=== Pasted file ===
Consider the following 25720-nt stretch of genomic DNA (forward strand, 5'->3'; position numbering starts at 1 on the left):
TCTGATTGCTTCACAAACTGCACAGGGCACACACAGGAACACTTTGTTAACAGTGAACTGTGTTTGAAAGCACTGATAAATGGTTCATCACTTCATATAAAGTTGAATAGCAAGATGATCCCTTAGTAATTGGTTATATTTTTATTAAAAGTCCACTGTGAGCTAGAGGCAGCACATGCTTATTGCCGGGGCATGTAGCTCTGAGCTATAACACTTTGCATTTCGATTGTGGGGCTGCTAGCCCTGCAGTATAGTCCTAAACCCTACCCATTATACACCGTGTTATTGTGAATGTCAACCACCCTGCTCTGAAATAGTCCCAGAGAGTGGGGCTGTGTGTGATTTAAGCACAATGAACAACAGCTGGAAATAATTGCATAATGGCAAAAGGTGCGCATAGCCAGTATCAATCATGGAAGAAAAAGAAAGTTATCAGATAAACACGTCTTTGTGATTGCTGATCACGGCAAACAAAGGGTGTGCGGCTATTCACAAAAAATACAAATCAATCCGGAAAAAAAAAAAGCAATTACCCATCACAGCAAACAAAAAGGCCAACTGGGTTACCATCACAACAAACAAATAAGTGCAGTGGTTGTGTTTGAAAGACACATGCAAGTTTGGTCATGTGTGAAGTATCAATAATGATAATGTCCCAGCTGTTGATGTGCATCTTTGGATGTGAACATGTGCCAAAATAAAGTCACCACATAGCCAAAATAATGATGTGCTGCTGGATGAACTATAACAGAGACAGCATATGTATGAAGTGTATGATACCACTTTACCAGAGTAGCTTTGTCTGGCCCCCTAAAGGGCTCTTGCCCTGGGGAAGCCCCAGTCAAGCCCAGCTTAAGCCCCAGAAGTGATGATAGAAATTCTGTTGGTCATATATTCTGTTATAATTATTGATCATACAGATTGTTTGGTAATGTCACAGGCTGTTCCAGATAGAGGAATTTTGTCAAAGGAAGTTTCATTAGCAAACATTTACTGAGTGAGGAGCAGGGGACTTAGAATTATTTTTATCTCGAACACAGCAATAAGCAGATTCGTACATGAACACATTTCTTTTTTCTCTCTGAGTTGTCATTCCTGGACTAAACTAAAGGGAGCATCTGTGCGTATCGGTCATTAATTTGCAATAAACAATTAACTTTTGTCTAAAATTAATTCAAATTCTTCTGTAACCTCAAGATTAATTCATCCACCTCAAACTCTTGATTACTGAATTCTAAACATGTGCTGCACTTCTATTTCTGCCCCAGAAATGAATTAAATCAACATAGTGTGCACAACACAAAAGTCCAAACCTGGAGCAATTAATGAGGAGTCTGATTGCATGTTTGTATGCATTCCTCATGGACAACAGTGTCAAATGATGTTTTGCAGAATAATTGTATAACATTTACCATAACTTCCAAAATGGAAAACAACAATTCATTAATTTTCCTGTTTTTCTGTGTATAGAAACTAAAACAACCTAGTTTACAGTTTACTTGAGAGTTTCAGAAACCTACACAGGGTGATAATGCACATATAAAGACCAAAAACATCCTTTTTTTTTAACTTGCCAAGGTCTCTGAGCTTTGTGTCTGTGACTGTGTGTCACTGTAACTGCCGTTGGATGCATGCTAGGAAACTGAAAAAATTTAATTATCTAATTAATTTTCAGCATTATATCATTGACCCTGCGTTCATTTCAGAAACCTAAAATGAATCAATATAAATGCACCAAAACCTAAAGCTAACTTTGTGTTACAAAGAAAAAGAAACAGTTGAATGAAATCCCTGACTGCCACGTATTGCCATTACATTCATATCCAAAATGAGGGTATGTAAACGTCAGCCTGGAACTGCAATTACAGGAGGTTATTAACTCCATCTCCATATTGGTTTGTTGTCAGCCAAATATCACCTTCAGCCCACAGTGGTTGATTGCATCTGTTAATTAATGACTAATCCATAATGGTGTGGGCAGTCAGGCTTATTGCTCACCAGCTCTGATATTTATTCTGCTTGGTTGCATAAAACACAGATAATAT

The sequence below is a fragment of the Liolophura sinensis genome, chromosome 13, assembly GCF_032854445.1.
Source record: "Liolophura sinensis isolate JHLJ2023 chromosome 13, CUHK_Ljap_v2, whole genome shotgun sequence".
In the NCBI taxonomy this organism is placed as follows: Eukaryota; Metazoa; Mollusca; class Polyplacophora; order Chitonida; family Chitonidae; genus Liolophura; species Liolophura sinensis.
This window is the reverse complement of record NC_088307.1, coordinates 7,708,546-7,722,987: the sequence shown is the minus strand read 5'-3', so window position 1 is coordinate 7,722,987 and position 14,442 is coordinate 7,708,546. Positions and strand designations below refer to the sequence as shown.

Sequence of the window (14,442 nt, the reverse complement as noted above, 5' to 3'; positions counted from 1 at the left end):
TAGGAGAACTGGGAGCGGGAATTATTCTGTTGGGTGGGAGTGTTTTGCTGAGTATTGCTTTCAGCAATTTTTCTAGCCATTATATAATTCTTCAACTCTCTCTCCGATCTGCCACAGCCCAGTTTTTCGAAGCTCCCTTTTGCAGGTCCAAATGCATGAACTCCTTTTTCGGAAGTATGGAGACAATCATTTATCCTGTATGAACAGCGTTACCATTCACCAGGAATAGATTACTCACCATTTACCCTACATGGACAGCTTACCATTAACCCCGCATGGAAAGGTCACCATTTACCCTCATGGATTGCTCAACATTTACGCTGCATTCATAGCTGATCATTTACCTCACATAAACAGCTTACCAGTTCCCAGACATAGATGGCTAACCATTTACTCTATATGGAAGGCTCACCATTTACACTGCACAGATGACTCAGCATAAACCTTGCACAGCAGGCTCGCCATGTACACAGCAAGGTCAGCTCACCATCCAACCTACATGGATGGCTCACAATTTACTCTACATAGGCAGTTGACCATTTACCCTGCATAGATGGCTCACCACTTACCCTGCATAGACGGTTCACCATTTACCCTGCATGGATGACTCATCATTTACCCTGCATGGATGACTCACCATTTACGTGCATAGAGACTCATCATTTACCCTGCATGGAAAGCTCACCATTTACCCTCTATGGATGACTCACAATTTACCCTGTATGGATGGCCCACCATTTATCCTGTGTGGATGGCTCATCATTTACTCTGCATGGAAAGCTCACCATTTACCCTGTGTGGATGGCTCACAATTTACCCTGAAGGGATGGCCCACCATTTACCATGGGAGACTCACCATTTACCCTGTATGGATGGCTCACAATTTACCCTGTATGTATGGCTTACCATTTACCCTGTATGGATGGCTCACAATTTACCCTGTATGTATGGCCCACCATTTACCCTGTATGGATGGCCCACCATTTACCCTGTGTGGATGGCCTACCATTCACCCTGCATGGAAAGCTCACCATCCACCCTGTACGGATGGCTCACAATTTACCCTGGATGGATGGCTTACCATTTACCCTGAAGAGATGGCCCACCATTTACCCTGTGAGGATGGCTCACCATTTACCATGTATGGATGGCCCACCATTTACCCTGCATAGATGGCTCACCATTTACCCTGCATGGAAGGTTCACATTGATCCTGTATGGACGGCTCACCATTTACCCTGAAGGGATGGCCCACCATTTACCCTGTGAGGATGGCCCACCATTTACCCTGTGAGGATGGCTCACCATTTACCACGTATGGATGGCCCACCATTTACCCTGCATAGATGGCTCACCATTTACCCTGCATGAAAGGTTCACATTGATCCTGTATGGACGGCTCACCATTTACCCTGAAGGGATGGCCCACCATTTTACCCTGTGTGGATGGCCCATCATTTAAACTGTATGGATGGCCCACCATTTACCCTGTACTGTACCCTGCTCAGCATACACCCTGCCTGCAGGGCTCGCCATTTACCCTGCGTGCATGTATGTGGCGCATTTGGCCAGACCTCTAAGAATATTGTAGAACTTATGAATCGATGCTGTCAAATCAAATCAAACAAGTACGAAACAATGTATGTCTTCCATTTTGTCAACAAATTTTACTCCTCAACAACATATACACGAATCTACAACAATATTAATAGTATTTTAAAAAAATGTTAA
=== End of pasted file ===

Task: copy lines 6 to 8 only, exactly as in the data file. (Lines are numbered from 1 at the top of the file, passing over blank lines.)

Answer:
This window is the reverse complement of record NC_088307.1, coordinates 7,708,546-7,722,987: the sequence shown is the minus strand read 5'-3', so window position 1 is coordinate 7,722,987 and position 14,442 is coordinate 7,708,546. Positions and strand designations below refer to the sequence as shown.

Sequence of the window (14,442 nt, the reverse complement as noted above, 5' to 3'; positions counted from 1 at the left end):
TAGGAGAACTGGGAGCGGGAATTATTCTGTTGGGTGGGAGTGTTTTGCTGAGTATTGCTTTCAGCAATTTTTCTAGCCATTATATAATTCTTCAACTCTCTCTCCGATCTGCCACAGCCCAGTTTTTCGAAGCTCCCTTTTGCAGGTCCAAATGCATGAACTCCTTTTTCGGAAGTATGGAGACAATCATTTATCCTGTATGAACAGCGTTACCATTCACCAGGAATAGATTACTCACCATTTACCCTACATGGACAGCTTACCATTAACCCCGCATGGAAAGGTCACCATTTACCCTCATGGATTGCTCAACATTTACGCTGCATTCATAGCTGATCATTTACCTCACATAAACAGCTTACCAGTTCCCAGACATAGATGGCTAACCATTTACTCTATATGGAAGGCTCACCATTTACACTGCACAGATGACTCAGCATAAACCTTGCACAGCAGGCTCGCCATGTACACAGCAAGGTCAGCTCACCATCCAACCTACATGGATGGCTCACAATTTACTCTACATAGGCAGTTGACCATTTACCCTGCATAGATGGCTCACCACTTACCCTGCATAGACGGTTCACCATTTACCCTGCATGGATGACTCATCATTTACCCTGCATGGATGACTCACCATTTACGTGCATAGAGACTCATCATTTACCCTGCATGGAAAGCTCACCATTTACCCTCTATGGATGACTCACAATTTACCCTGTATGGATGGCCCACCATTTATCCTGTGTGGATGGCTCATCATTTACTCTGCATGGAAAGCTCACCATTTACCCTGTGTGGATGGCTCACAATTTACCCTGAAGGGATGGCCCACCATTTACCATGGGAGACTCACCATTTACCCTGTATGGATGGCTCACAATTTACCCTGTATGTATGGCTTACCATTTACCCTGTATGGATGGCTCACAATTTACCCTGTATGTATGGCCCACCATTTACCCTGTATGGATGGCCCACCATTTACCCTGTGTGGATGGCCTACCATTCACCCTGCATGGAAAGCTCACCATCCACCCTGTACGGATGGCTCACAATTTACCCTGGATGGATGGCTTACCATTTACCCTGAAGAGATGGCCCACCATTTACCCTGTGAGGATGGCTCACCATTTACCATGTATGGATGGCCCACCATTTACCCTGCATAGATGGCTCACCATTTACCCTGCATGGAAGGTTCACATTGATCCTGTATGGACGGCTCACCATTTACCCTGAAGGGATGGCCCACCATTTACCCTGTGAGGATGGCCCACCATTTACCCTGTGAGGATGGCTCACCATTTACCACGTATGGATGGCCCACCATTTACCCTGCATAGATGGCTCACCATTTACCCTGCATGAAAGGTTCACATTGATCCTGTATGGACGGCTCACCATTTACCCTGAAGGGATGGCCCACCATTTTACCCTGTGTGGATGGCCCATCATTTAAACTGTATGGATGGCCCACCATTTACCCTGTACTGTACCCTGCTCAGCATACACCCTGCCTGCAGGGCTCGCCATTTACCCTGCGTGCATGTATGTGGCGCATTTGGCCAGACCTCTAAGAATATTGTAGAACTTATGAATCGATGCTGTCAAATCAAATCAAACAAGTACGAAACAATGTATGTCTTCCATTTTGTCAACAAATTTTACTCCTCAACAACATATACACGAATCTACAACAATATTAATAGTATTTTAAAAAAATGTTAA